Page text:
Mississippians Remember March on WashingtonBy Lawayne Childrey | Published 28 Aug 2013 06:00am |
People across Mississippi are joining the rest of the country today in commemorating an important milestone in the American civil rights movement, the 50th Anniversary of the March on Washington.
Some Mississippians who took part in the march still vividly recall and share their perspective 50 years later.
It was a massive peaceful protest in Washington DC where more than 200,000 demonstrators from across the country called on congress for jobs and freedom. Hollis Watkins of Jackson was 22 years old in 1963.
He served as a member of the Student Nonviolent Coordinating Committee (SNCC) which was known for confronting segregation by the use of protest and "freedom rides." Watkins says his group helped charter hundreds of buses for Mississippians to make the pilgrimage to D.C.
"The spirit was extremely high, people saw themselves being able to get something positive from Congress, 'We're going to do it, we're coming together, we have the power to make these things happen, we're going to see that they happen,' so the spirit was very, very upbeat," describes Watkins.
Ineva Mae Pittman attended the 1963 march and recalls the exciting yet cautious trip to Washington, D.C.
While the journey to the historic march may have been jubilant. Ineva Mae Pittman, a former Jackson school teacher and member of the Mississippi NAACP says part of the ride there was also frightening.
"You could just feel that atmosphere of resistance because we had to go through other Southern states that were almost as, if not more racist than Mississippi."
Pittman recalls an incident that happened during a rest stop in a Trail-ways bus terminal.
"One young man that was with us, was sitting at the counter and one of those White guys came up and hit him and he had a big knot over his eye. But at that time, the ministers called the Justice Department to alert the Justice Department to what was going on and the need for them to provide whatever safety for us that they could, but that didn't dampen our spirits," continues Pittman.
Culminating the march Dr Martin Luther King Jr. led the countries charge to win civil rights and equality for all when he delivered his famous "I Have a Dream" Speech on the steps of the Lincoln Memorial. Pittman vividly recalls her memories of that day.
"The crowd just went wild," describes Pittman. "You saw men, grown men crying as he was speaking because he spoke truth to power, and he was encouraging them. They knew where they came from and the situation that they came from and this was just what they needed."
One of those deeply inspired by King's speech is Rev. John Cameron, Pastor of Greater Mt. Calvary Baptist Church in Jackson.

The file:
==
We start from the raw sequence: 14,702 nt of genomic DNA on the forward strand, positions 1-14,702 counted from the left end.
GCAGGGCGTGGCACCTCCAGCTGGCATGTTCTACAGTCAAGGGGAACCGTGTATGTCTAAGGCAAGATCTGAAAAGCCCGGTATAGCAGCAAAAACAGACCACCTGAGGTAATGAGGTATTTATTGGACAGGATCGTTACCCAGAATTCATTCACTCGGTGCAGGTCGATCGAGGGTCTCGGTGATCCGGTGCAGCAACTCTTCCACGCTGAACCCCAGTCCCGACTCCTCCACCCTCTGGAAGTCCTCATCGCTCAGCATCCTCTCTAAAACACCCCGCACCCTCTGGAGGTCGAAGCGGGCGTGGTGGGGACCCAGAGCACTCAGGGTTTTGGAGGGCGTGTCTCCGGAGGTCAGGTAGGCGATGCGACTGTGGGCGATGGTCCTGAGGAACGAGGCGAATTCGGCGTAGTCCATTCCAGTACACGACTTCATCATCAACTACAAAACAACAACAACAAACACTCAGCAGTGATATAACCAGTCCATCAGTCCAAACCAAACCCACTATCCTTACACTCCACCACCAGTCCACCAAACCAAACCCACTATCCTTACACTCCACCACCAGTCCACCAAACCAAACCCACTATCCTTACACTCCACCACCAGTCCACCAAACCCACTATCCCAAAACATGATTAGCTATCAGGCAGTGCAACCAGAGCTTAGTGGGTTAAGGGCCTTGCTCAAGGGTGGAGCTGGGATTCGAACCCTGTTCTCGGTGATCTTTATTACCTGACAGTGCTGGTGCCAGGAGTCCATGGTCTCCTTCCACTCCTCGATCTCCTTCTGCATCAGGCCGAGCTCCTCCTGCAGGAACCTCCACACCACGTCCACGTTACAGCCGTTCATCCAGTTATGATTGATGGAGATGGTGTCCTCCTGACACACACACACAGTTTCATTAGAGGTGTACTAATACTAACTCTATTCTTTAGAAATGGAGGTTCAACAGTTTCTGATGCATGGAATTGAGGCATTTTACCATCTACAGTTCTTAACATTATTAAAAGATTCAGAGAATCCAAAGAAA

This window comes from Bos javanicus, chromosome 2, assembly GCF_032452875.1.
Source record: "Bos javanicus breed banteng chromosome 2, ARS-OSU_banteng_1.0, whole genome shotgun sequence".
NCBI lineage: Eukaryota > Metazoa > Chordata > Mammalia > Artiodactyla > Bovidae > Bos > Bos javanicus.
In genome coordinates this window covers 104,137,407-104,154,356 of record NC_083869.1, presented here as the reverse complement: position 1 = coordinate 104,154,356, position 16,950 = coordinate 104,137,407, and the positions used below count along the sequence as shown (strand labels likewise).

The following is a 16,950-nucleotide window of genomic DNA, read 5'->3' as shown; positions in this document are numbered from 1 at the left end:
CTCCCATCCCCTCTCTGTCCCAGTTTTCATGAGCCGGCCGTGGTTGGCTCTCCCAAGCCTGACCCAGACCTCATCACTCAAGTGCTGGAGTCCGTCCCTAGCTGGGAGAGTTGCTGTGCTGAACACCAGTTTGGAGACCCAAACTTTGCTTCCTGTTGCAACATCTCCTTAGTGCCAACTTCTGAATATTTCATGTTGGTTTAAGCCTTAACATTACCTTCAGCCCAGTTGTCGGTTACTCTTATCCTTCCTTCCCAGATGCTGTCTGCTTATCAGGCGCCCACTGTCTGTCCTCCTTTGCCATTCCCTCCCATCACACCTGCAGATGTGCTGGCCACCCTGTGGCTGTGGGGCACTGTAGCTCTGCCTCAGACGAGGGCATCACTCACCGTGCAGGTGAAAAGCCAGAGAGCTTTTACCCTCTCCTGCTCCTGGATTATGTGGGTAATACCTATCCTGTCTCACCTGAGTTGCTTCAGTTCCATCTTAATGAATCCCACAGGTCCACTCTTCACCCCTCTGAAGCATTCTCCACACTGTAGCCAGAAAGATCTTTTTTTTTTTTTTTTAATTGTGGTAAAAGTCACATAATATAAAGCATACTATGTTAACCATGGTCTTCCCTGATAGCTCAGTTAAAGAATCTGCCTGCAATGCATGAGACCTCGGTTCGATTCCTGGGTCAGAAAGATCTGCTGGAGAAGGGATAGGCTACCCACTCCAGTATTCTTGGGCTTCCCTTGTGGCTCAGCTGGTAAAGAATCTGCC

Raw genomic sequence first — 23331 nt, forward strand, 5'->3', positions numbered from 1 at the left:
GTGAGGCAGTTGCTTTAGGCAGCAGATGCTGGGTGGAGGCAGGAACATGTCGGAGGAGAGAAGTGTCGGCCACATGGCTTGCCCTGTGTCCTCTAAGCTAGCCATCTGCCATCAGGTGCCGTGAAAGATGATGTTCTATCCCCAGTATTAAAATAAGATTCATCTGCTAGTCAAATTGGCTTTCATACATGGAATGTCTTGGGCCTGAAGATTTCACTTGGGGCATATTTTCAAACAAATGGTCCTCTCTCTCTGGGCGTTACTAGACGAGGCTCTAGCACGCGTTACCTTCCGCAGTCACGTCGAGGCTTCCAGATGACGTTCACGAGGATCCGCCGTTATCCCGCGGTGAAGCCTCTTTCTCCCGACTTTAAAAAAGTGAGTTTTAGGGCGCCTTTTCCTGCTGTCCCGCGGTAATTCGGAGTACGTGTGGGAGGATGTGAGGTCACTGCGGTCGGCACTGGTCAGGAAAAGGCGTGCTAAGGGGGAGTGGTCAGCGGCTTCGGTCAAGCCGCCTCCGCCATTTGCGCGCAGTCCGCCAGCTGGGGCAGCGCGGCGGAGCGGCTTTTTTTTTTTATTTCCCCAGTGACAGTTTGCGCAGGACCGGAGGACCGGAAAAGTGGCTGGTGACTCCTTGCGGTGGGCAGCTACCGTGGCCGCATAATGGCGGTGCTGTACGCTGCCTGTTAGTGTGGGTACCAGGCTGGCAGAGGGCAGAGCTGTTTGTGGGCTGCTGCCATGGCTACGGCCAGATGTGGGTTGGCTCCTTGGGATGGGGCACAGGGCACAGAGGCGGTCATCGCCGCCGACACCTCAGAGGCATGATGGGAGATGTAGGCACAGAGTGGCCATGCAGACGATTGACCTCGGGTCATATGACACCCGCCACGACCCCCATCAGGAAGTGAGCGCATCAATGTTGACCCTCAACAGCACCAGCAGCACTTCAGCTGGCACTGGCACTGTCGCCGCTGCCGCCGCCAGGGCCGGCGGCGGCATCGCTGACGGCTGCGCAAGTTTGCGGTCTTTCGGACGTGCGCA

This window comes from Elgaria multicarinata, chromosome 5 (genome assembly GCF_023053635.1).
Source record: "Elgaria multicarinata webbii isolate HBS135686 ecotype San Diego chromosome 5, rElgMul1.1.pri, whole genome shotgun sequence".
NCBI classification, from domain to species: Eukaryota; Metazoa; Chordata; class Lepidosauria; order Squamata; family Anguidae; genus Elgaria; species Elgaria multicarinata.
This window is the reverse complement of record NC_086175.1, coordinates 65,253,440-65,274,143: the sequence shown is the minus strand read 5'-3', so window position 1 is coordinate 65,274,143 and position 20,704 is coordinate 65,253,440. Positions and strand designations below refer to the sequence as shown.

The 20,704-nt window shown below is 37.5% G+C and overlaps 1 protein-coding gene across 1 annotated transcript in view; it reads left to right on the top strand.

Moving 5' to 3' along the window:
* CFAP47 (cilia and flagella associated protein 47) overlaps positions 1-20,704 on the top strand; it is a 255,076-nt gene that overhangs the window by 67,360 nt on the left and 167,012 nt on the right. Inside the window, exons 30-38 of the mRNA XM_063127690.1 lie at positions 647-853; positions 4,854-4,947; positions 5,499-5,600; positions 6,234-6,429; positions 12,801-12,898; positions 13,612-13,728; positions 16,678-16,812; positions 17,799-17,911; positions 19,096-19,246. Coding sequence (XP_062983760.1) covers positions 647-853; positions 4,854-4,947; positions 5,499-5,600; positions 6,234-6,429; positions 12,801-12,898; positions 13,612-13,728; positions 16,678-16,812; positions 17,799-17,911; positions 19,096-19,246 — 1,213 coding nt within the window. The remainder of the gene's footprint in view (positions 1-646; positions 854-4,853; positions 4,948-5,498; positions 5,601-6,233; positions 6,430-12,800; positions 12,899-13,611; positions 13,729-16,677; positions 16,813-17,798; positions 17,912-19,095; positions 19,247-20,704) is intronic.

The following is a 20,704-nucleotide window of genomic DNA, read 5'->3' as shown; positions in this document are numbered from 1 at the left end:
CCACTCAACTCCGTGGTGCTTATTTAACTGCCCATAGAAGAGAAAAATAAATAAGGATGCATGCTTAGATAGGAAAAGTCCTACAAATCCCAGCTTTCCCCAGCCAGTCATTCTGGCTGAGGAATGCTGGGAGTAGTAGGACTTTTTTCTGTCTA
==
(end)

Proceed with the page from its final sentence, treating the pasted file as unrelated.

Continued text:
"When he said, this country must live out the creed that it promised to have for all citizens and to me, that was a real motivation and not something new but to uphold the Constitution which every citizen supposed to do, and he did not ask for any special treatment but that all people would be treated equally," says Cameron.
Rev. John Cameron attended the march and says work is still needed to assure that Dr. King's dream is realized.
Still the question many are asking is whether Dr. Kings Dream has been fully realized? Hollis Watkins believes the answer is "no."
"Fifty years today, we find people in this country are attempting to put stumbling blocks in the path of Black and poor people that are attempting to register to vote," he says.
Watkins also says one of the biggest problems today remains the lack of quality education for African-Americans.
"So to talk about us having realized that dream, apparently, the people went to sleep and are having a nightmare," continues Watkins.
Even though signs of racial progress are obvious with the two term election of President Barack Obama. Rev. Cameron, Pastor of Greater Mt. Calvary Baptist Church, doesn't believe its a clear sign that America has reached the mountain top that King so eloquently spoke about in his speech.
"The hoods are off, but the activity still goes on in two and three piece suits, you will be denied loans at the bank, you will be denied promotions on jobs, by saying you are either overly qualified or not qualified enough, yet people are hired who do not have your qualifications. So I think this is our new thrust, we have not arrived yet, but we are on our way," continues Cameron.
Many civil rights leaders believe the recent the Supreme Court ruling that struck down a key part of the Voting Rights Act of 1965 has spurred debate about how much more has to be done in terms of race relations.
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